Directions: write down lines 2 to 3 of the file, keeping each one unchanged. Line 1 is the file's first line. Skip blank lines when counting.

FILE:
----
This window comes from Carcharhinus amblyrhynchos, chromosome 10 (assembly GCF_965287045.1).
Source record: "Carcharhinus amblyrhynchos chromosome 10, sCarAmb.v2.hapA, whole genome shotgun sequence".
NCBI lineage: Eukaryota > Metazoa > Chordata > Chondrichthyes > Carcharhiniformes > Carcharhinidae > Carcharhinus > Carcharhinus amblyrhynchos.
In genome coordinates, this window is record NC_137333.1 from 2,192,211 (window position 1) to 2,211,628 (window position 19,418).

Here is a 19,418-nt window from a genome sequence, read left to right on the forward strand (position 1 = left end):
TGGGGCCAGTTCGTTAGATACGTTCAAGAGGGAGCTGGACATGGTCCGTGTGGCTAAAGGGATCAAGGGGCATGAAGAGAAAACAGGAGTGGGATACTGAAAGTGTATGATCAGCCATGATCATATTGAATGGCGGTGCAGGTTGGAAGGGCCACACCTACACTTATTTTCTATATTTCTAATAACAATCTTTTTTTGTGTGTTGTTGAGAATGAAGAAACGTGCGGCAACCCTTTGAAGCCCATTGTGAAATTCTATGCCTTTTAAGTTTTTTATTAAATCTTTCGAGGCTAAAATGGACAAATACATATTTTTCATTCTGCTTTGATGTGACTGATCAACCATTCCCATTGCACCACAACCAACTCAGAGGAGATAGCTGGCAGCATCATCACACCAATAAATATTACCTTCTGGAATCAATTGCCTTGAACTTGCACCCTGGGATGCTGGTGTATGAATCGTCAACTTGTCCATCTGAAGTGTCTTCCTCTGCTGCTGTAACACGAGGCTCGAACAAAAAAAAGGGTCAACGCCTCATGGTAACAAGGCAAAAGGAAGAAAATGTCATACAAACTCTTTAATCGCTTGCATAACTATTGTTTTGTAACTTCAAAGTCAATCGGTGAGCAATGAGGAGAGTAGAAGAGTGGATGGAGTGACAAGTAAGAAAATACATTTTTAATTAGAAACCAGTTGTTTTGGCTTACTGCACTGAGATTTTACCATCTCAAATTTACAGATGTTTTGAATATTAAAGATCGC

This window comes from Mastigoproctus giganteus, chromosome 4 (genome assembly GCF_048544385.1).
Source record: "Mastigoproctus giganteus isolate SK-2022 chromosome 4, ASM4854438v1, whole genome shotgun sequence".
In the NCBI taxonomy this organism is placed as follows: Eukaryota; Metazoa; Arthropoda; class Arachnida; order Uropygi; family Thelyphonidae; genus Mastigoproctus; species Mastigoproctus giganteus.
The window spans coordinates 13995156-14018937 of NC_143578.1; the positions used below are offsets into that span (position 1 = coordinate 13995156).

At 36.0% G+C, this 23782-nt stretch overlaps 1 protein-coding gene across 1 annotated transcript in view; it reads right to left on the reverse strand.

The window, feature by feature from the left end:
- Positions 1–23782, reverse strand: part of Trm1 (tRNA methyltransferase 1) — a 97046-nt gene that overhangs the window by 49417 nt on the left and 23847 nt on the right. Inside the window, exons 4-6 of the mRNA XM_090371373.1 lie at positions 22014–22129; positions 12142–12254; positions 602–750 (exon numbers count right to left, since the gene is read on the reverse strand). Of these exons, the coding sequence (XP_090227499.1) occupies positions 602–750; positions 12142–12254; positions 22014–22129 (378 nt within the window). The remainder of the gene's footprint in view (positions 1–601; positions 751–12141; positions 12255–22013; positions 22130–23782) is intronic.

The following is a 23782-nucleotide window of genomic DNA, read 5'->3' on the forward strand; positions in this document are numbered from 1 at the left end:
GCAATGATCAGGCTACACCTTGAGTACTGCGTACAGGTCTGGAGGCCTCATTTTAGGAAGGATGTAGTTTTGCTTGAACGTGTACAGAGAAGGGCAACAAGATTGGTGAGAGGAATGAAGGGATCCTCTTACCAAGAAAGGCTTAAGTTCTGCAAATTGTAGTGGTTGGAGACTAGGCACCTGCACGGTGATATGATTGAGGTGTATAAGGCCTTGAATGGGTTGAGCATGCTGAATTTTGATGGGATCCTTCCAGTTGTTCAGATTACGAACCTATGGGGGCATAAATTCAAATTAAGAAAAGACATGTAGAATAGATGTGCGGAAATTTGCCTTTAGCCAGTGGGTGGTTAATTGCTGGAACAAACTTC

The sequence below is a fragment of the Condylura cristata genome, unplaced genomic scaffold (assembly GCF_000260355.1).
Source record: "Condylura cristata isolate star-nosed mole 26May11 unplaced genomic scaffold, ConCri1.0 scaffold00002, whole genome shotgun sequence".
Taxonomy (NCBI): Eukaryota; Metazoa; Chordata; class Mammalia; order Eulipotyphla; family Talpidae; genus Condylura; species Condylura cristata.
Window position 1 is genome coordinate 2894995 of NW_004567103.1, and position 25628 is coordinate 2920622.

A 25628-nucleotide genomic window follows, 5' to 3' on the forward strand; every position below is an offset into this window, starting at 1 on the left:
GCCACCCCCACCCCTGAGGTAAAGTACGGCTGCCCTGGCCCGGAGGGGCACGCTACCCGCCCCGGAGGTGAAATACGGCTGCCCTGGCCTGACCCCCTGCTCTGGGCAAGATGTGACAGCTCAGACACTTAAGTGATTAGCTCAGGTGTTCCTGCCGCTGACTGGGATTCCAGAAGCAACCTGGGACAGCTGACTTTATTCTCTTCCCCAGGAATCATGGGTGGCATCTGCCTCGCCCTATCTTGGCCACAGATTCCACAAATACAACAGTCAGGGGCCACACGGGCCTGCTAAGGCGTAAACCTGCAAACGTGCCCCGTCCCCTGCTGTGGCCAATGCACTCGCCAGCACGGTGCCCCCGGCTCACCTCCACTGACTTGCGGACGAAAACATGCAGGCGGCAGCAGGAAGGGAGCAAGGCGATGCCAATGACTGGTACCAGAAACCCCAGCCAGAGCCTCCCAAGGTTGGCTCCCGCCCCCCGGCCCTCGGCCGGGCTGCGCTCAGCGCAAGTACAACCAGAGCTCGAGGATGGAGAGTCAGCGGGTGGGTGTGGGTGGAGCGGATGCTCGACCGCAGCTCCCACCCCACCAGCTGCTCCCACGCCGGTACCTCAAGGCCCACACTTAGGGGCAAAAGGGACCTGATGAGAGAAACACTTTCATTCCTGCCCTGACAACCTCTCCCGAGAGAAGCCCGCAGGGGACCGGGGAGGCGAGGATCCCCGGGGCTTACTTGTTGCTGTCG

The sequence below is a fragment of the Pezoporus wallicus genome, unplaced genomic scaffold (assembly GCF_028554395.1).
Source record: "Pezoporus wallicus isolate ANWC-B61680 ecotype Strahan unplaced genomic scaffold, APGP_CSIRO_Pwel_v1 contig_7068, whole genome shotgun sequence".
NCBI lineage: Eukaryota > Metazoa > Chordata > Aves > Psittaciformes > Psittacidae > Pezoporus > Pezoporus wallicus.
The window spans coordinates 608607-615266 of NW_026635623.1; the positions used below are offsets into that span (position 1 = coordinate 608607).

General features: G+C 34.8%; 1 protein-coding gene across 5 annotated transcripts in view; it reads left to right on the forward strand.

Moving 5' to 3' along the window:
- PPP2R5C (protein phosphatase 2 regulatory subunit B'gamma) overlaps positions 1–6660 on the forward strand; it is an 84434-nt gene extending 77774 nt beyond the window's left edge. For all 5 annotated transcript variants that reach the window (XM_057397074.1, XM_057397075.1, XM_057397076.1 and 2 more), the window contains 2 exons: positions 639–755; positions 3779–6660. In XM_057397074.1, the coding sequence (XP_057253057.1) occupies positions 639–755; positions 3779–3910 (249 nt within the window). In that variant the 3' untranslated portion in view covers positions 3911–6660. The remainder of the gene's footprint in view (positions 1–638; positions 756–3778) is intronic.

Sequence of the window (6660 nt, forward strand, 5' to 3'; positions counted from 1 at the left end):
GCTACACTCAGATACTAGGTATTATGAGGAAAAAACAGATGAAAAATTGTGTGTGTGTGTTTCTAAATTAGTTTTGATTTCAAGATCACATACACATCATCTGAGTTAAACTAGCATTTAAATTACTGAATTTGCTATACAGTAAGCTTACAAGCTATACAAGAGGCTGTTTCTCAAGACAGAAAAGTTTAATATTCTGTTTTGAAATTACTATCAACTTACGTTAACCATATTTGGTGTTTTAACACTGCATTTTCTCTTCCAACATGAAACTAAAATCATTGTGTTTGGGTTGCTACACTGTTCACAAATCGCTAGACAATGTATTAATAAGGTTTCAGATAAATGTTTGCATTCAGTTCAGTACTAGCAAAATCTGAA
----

Source record: "Carcharhinus amblyrhynchos chromosome 10, sCarAmb.v2.hapA, whole genome shotgun sequence".
NCBI lineage: Eukaryota > Metazoa > Chordata > Chondrichthyes > Carcharhiniformes > Carcharhinidae > Carcharhinus > Carcharhinus amblyrhynchos.